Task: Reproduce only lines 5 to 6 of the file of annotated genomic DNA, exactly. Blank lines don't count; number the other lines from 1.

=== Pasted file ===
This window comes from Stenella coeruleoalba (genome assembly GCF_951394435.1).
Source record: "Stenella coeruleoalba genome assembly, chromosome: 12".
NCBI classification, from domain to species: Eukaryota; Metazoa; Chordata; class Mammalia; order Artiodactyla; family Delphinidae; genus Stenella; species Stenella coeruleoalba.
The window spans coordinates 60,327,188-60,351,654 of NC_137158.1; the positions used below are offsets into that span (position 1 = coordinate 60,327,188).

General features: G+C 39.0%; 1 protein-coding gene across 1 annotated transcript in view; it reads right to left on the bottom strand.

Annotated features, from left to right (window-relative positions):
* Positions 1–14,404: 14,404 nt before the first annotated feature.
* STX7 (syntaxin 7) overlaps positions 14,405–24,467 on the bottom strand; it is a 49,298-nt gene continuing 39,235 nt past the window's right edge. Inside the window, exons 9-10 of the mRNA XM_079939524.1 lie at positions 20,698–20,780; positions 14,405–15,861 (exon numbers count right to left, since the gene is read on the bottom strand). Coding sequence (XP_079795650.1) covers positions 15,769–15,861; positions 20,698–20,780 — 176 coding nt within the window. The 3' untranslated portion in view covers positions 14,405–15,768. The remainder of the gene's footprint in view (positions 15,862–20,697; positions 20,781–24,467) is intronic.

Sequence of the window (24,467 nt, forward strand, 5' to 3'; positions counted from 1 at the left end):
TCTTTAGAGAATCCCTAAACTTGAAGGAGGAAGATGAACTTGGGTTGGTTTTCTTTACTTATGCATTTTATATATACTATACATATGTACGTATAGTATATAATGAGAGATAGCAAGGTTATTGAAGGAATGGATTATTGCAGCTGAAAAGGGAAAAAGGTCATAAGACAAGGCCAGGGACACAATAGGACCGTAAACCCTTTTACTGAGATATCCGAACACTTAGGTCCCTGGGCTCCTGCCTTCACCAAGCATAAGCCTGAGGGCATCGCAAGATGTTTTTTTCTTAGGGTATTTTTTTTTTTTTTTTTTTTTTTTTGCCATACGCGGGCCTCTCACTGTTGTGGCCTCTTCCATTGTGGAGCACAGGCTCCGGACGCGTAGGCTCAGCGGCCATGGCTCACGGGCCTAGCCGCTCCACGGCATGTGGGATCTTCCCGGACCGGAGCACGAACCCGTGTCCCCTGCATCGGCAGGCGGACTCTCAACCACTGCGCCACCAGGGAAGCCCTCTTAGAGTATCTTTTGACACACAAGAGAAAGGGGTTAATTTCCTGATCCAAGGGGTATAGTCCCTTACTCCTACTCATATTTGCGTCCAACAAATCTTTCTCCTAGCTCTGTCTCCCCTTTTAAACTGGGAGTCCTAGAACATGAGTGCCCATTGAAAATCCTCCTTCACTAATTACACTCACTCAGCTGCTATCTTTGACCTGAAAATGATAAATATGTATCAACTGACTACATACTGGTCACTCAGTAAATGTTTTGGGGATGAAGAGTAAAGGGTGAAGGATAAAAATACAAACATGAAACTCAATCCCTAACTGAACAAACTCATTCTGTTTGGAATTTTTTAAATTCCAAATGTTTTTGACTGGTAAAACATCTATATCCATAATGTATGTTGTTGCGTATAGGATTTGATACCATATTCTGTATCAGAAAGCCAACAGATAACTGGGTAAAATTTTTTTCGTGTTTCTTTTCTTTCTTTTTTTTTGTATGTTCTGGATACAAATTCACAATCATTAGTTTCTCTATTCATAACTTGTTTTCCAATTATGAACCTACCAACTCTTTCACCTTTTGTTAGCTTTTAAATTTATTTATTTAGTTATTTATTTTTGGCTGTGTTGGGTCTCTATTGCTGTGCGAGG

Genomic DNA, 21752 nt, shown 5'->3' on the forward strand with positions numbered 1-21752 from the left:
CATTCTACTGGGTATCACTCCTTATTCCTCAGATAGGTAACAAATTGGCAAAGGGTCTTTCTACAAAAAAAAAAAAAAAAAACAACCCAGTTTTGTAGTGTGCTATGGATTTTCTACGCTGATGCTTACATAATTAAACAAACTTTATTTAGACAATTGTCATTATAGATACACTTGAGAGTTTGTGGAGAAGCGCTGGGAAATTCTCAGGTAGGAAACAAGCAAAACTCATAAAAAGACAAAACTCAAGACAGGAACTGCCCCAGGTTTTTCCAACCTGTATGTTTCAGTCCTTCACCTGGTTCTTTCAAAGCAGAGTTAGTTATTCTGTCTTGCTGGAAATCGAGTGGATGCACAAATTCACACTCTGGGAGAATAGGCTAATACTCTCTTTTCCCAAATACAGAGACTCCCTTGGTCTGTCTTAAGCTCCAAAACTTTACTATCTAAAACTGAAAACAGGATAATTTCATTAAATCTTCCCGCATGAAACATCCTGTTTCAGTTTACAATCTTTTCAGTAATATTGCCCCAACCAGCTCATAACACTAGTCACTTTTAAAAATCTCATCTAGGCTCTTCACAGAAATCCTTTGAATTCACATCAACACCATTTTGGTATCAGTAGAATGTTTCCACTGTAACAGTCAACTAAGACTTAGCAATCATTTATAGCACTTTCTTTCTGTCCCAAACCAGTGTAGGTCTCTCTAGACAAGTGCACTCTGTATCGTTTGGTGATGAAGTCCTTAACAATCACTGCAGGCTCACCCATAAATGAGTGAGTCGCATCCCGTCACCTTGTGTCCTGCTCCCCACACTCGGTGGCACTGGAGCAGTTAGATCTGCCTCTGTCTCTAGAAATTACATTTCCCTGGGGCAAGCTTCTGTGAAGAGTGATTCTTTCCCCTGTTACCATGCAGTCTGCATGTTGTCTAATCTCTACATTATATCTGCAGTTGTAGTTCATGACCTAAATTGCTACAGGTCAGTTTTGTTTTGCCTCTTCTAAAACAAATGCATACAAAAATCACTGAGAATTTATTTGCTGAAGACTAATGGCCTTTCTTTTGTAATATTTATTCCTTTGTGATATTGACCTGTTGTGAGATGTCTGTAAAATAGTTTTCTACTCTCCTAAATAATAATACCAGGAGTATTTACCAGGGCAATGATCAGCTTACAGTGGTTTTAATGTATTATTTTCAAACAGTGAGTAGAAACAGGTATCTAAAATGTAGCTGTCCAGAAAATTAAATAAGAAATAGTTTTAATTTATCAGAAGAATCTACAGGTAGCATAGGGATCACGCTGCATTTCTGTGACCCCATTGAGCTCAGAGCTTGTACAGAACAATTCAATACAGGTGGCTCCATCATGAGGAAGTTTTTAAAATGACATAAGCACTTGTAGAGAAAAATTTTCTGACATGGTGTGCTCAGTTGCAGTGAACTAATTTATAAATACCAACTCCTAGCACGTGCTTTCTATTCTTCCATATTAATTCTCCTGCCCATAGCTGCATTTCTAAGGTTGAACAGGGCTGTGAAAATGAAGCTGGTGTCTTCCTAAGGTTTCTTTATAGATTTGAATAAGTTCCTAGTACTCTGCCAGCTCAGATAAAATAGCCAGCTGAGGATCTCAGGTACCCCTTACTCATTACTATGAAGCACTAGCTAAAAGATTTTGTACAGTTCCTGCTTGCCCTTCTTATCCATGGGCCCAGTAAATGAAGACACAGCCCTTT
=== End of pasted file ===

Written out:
General features: G+C 39.0%; 1 protein-coding gene across 1 annotated transcript in view; it reads right to left on the bottom strand.

Annotated features, from left to right (window-relative positions):